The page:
Wednesday, March 20, 2019

Ash Is Purest White

Bonnie and Clyde on Valium

Review by Ken Burke

             Ash Is Purest White (Jia Zhang-Ke)   Not Rated

“Executive Summary” (no spoilers) In 2001, in a region of China not usually seen in more Western-oriented-films, we encounter a local gangster (Bin) and his lover (Qiao), living comfortable lives until challenges arise from young punks who want to take over the territory.  One night Qiao has to fire Bin’s illegal gun to scare off a bunch of attackers, leading to her imprisonment when she claims ownership of the weapon.  Despite no visits from Bin during her 5-year-term, she seeks him out upon her release only to find he’s difficult to locate, also now has another woman in his life.  Her attempts to navigate this heartbreaking situation as well as find a new direction for herself constitute the rest of this slow-moving, lengthy (137 min.) narrative which you’ll have to track down on your own (difficult, given it’s playing in only a few theaters at present) or take a spoilers-be-damned-attitude while plunging fully into my no-secrets-left-unspoken-review just below.  Many others find good reason to offer high praise for Ash Is Purest White (a metaphor for how intense tribulation purifies even while destroying); however, my non-familiarity with this director’s previous work as well as not fully appreciating how this film’s content reflects 21st century sociohistorical trends in China possibly make me a poor choice for either seeing or reviewing Ash … .  Yet, even just as a dramatic encounter onscreen I found it at best as mildly interesting but ponderous, unresolved in many aspects, not what I’d consider “must-see-cinema,” which I chose to watch only because of its consistent critical support along with few other currently-playing-options I was willing to trek across the San Francisco Bay Area to see.  Maybe you’d find Ash Is Purest White to be fascinating (the trailer certainly makes it look so); however, it didn’t mesmerize me much, even though this director-screenwriter's explanations of autobiographical motivations feel compelling.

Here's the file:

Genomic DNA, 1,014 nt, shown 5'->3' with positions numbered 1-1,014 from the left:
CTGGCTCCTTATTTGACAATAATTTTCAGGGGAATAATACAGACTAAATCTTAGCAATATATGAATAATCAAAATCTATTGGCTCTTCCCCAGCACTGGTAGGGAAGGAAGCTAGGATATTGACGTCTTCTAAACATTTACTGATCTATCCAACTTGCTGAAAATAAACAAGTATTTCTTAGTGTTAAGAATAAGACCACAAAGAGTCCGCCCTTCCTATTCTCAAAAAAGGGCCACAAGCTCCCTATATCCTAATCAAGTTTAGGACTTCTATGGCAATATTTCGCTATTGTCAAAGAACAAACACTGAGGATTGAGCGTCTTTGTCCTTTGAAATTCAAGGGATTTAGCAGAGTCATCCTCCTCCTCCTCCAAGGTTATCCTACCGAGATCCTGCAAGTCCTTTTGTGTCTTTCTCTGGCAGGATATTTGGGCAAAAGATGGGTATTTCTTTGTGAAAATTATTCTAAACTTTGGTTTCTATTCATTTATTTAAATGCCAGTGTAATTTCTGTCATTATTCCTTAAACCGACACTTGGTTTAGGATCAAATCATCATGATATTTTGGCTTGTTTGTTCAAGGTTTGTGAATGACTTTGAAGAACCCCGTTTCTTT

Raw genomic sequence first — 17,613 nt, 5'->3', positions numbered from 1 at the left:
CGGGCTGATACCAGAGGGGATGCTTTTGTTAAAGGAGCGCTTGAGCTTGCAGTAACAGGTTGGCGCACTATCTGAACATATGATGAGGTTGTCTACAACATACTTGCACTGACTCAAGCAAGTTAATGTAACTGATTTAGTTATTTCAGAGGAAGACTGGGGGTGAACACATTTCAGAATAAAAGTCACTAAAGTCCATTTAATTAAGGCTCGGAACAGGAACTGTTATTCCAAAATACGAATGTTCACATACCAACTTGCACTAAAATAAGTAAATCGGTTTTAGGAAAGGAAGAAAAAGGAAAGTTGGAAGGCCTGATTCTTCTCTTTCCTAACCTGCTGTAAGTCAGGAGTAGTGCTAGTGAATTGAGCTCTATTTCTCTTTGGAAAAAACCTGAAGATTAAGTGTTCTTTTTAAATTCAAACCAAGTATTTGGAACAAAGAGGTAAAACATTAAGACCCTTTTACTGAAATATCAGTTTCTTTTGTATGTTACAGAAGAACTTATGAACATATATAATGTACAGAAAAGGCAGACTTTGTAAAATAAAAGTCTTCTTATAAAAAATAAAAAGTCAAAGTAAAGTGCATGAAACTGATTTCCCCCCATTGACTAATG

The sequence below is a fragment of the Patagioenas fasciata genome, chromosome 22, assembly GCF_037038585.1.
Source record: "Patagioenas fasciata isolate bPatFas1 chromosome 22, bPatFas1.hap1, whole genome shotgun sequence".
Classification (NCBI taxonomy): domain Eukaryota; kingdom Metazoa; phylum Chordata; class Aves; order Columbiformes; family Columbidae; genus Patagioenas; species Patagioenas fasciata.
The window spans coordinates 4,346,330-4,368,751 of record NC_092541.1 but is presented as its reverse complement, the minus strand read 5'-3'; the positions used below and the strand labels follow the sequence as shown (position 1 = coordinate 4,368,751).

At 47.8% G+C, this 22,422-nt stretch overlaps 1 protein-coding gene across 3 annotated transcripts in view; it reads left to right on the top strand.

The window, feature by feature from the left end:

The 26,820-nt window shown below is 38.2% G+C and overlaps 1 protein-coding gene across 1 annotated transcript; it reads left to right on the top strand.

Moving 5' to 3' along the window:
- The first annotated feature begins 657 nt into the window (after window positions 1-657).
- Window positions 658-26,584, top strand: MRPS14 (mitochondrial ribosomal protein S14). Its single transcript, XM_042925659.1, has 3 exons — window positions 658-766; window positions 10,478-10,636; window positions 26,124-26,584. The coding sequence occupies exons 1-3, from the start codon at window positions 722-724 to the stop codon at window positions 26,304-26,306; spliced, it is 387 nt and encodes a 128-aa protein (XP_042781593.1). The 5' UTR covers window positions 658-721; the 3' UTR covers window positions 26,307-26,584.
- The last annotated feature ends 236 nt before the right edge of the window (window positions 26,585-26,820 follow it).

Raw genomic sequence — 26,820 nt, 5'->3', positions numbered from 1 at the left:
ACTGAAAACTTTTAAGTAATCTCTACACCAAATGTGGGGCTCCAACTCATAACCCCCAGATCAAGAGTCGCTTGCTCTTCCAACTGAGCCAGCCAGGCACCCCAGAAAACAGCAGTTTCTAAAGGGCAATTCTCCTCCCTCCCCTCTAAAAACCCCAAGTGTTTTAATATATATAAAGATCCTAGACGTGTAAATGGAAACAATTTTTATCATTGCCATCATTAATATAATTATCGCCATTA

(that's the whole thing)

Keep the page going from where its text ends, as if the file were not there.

Here’s the trailer:  (Use the full screen button in the image’s lower right to enlarge it; activate that same button on the full screen’s lower right or your “esc” keyboard key to return to normal size.)

If you can abide plot spoilers read on, but as this blog’s intended for those who’ve seen the film—or want to save some bucks—to help any of you who want to learn more details yet avoid important plot-reveals I’ll identify any give-away sentences/sentence-clusters like this: 
⇒The first and last words will be noted with arrows and red.⇐ OK, now continue on if you prefer.